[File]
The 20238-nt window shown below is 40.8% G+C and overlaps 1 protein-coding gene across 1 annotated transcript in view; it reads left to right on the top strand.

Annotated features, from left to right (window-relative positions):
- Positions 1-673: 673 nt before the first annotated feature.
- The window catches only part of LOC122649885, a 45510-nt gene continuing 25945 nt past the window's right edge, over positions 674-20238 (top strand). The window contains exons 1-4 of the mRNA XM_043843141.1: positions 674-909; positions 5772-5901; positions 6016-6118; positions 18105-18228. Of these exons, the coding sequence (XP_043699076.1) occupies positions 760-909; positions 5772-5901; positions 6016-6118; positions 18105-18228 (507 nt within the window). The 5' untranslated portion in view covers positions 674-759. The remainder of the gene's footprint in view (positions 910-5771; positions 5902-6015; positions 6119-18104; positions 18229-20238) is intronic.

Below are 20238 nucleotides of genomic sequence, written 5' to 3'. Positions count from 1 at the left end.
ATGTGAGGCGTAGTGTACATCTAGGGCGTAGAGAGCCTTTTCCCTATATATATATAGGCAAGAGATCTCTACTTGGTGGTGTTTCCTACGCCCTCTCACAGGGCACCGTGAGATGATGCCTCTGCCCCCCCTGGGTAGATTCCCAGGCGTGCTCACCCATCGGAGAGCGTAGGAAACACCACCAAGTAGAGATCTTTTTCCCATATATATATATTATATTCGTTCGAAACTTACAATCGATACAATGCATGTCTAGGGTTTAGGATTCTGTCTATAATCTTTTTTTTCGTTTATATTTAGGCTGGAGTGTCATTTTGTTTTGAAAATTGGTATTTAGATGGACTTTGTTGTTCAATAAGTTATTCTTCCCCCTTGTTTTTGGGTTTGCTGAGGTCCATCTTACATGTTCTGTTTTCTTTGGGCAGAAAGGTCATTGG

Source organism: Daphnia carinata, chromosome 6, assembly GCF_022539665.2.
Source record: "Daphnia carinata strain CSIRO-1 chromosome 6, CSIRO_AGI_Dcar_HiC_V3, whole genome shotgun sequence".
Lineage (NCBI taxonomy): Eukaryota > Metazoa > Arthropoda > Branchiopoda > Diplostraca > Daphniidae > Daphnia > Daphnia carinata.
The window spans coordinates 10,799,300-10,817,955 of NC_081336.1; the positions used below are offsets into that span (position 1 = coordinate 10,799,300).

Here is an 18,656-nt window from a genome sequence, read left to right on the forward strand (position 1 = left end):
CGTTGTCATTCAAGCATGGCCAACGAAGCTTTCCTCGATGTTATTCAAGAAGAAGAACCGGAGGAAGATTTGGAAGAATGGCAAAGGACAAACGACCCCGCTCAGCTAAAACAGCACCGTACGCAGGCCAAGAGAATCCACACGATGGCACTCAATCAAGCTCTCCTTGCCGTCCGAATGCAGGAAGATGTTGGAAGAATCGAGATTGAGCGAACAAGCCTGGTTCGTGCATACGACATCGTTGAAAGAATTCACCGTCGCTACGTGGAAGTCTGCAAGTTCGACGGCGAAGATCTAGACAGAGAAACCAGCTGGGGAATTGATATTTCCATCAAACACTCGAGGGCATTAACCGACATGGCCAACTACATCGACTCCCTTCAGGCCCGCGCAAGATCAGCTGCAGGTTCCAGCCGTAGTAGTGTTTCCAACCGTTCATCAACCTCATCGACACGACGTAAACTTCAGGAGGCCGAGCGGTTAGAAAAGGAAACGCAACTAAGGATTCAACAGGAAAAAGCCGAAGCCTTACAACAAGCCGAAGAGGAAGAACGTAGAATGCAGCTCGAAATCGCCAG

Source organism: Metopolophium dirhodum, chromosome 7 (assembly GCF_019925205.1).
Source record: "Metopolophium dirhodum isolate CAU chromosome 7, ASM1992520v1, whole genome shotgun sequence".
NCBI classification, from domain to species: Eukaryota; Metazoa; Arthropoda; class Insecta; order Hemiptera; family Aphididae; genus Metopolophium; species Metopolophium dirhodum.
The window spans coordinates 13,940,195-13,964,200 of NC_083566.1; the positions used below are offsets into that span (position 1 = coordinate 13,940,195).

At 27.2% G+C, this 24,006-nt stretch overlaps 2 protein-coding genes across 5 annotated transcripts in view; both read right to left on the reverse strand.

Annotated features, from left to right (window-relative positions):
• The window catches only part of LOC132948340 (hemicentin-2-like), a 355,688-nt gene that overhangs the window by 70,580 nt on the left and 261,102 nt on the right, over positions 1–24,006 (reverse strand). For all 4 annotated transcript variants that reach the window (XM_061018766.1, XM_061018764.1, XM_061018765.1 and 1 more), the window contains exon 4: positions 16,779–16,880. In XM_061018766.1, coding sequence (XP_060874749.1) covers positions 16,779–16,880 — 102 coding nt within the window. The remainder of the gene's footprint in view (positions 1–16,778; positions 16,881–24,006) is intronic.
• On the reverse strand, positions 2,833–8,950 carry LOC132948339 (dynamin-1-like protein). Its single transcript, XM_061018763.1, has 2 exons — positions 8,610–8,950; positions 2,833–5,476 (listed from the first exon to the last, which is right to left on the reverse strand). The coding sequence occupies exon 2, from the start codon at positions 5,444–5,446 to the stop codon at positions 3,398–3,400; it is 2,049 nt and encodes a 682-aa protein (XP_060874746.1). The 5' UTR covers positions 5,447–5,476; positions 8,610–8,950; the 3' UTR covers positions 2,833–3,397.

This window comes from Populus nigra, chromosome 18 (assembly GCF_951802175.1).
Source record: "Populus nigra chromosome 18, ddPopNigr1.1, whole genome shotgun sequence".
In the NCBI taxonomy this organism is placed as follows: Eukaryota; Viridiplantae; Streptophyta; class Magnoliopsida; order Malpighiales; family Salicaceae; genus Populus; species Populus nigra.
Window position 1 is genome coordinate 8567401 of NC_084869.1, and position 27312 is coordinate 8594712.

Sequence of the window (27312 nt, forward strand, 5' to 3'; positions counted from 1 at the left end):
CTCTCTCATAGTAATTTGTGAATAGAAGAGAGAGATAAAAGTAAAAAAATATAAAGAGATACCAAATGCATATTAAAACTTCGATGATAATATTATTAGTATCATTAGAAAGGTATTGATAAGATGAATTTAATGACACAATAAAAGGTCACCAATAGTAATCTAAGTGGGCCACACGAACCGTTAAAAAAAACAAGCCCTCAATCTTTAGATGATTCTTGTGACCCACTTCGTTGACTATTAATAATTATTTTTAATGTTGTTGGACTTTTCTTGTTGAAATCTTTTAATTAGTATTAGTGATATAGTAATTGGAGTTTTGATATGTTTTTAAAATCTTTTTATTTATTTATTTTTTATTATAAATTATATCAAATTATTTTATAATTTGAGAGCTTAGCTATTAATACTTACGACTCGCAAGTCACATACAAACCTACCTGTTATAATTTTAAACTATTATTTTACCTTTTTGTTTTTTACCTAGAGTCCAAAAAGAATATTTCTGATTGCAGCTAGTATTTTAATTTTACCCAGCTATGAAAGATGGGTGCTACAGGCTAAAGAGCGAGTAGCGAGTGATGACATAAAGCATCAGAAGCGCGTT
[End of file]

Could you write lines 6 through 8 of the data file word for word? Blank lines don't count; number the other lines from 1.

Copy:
ATGTGAGGCGTAGTGTACATCTAGGGCGTAGAGAGCCTTTTCCCTATATATATATAGGCAAGAGATCTCTACTTGGTGGTGTTTCCTACGCCCTCTCACAGGGCACCGTGAGATGATGCCTCTGCCCCCCCTGGGTAGATTCCCAGGCGTGCTCACCCATCGGAGAGCGTAGGAAACACCACCAAGTAGAGATCTTTTTCCCATATATATATATTATATTCGTTCGAAACTTACAATCGATACAATGCATGTCTAGGGTTTAGGATTCTGTCTATAATCTTTTTTTTCGTTTATATTTAGGCTGGAGTGTCATTTTGTTTTGAAAATTGGTATTTAGATGGACTTTGTTGTTCAATAAGTTATTCTTCCCCCTTGTTTTTGGGTTTGCTGAGGTCCATCTTACATGTTCTGTTTTCTTTGGGCAGAAAGGTCATTGG

Source organism: Daphnia carinata, chromosome 6, assembly GCF_022539665.2.
Source record: "Daphnia carinata strain CSIRO-1 chromosome 6, CSIRO_AGI_Dcar_HiC_V3, whole genome shotgun sequence".